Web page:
The Royal Observer Corps

Cuckfield ROC Post open days 2017 are now confirmed, information here: Cuckfield Open Days

A brief introduction.

The Royal Observer Corps was first formed loosely in 1914 in response to the threat of bombardment from the air, the objective of this newly formed organisation was to aid in the identification of any incoming enemy aircraft. This role was initially fulfilled by special constables reporting to directly to the Air Ministry, but as WW2 loomed this role was increasingly formalised and the Observer Corps developed into a professional uniformed network of posts and headquarters. The Observer Corps served with distinction during WW2 and as recognition of this the King awarded the organisation the title ‘Royal’. With the war in Europe and the Pacific coming to a close the ROC was stood down in 1945.

Cyril Carter and Bob Leake at Cuckfield Observer Corps Post in 1945

In the late 1940’s the threat of atomic attack by the Soviet Union rapidly increased with the escalation of tensions in Eastern Europe and Germany and the marked the beginning of a new period of hostilities and nuclear stand off, now commonly referred to as the ‘Cold War’.  This new era brought about the need to track Soviet bombers and monitor nuclear fallout post-attack  in order to provide warning and support to the civilian population. As the ROC already had in place a network of posts, HQ’s and a proven field force (albeit stood down), this new responsibility fell to the ROC and the Corps were re-activated in 1947, initially performing the same role as they had during WW2, but by 1955 the fallout reporting role was introduced and the first underground protected post was built at Farnham in 1956. Between 1956 to 1968 a rigorous building program ensued and saw 1563 underground posts and 40 protected group headquarters built up and down the British Isles to meet this new challenge.

Cuckfield Underground ROC Post in the 1960’s

These new underground posts were organised into ‘Sectors’ consisting of approximately 4-5 ‘Groups’. These ‘Groups’ were made up of approximately 20-40 posts and a HQ. Within these ‘Groups’ the posts were arranged into ‘Clusters’ of 3-4 with one being designated a ‘Master’ post. The Master post was equipped with a radio as well as the land-line based loud speaker telephone which ensured that communication was possible from all posts to the group HQ’s.

Bedford No7 Group ROC HQ in the 1980’s. Courtesy of Bob McIntosh

To read about the differing roles and history of the Corps, click the following links:

To explore more about the structures and buildings of the Corps, click the following links:

Key Dates in the History of The Royal Observer Corp

  • 1914 – The idea of ‘Air Defence’ and observation is first suggested
  • 1925 – The Observer Corp is formed
  • January 1929 – The Air Ministry takes control of the Corps, an Air Commodore is appointed as Commandant and the motto ‘Forewarned is Forearmed’ is adopted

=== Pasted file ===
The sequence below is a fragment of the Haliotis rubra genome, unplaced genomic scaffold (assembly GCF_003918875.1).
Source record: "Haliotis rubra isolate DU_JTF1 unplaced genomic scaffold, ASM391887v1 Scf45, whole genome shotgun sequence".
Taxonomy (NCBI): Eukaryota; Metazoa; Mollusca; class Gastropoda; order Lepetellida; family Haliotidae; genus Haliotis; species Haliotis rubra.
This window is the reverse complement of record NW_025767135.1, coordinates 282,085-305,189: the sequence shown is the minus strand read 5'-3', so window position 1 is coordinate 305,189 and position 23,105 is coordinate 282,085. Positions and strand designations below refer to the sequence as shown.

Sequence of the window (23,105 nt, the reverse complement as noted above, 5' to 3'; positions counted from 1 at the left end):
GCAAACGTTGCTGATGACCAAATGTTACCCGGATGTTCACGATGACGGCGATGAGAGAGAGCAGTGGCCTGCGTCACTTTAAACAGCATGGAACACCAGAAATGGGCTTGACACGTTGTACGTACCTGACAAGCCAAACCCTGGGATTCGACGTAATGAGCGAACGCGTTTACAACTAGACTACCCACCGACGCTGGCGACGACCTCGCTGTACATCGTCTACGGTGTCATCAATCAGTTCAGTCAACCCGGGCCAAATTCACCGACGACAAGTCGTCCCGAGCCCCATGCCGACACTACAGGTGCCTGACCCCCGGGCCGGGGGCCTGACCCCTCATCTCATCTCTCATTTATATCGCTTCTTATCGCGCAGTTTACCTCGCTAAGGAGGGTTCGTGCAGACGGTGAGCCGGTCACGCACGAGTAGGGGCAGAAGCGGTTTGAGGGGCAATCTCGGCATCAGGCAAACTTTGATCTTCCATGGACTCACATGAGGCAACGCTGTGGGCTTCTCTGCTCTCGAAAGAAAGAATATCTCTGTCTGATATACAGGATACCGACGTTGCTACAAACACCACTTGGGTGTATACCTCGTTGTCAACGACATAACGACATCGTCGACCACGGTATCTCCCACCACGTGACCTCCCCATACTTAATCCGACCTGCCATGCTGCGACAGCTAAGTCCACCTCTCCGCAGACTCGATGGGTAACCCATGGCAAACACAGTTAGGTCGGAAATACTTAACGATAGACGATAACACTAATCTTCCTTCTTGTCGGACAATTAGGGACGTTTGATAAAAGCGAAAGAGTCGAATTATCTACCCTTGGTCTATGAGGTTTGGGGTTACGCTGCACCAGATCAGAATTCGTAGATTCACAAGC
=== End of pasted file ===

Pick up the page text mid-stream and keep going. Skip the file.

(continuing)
• 24th August 1939 – The Corps is mobilised at the start of the Second World War
  • July – October 1940 – Battle of Britain
  • 9th April 1941 – King George VI grants the title ‘Royal’ for services during the ‘Battle of Britain’
  • 10th may 1941 – Rudolf Hess secretly flies to Great Britain and is successfully tracked by Scottish Observer Posts
  • September 1941 – Women are admitted to the Corps
  • June 1944 – The Seaborne Venture, in support of D-Day
  • May 1945 – Stand Down, end of Second World War
  • January 1947 – Corps re-forms
  • 11th April 1950 – King George VI becomes the first Air Commodore-in-Chief and the Royal Observer Corps medal is instituted
  • 2nd June 1953 – Queen Elizabeth II assumes the appointment if Air Commodore-in-Chief
  • 1955 – The nuclear reporting role is introduced
  • 24th June 1956 – Review of the Corps by HM Queen Elizabeth II. Presentation of the Royal Observer Corps banner.
  • 1968 -Re-organisation, reduction in establishment and closure of some posts
  • 1971 – Data transmission introduced and a close association formed with the Danish Home Guard
  • 1975 – Golden Jubilee of the Corps
  • 1981-5 – Installation of new, modern, communications networks begins
  • 27th June 1985 – Golden Anniversary Garden party
  • 25th July 1991 – Review of the Corps by HM Queen Elizabeth II accompanied by HRH the Duke of Edinburgh
  • 30th September 1991 – General Stand down of the Corp (except NRC/NBCC cells)
  • 1995 – final stand down of the remaining NBCC cells and the end of the Corps

References:

  1. Buckton H, 1994, Ashford, Buchanan and Enright, Forewarned is Forearmed: Official Tribute and History of the Royal Observer Corps ISBN 9781852532925
  2. Catford, N, 2010, Folly Books, Subterranean Britain: COLD WAR BUNKERS ISBN 9780956440525
  3. Cockroft W, Thomas R, 2003, English Heritage, COLD WAR: Building for Nuclear Confrontation 1946 – 1989 ISBN 9781873592816
  4. Dalton, M, 2011, Folly Books, The Royal Observer Corp Underground Monitoring Posts ISBN 9780956440556
  5. Winslow, T, 1948, Forewarned is Forearmed: A History of the Royal Observer Corps
  6. Wood, D, 1976, Macdonald and Jane’s, Attach Warning Red: The Royal Observer Corps and the defence of Britain 1925 – 1975 ISBN 9780356084114
  7. Various ROC training manuals from 1939 to 1989

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Modified: 16th May 2017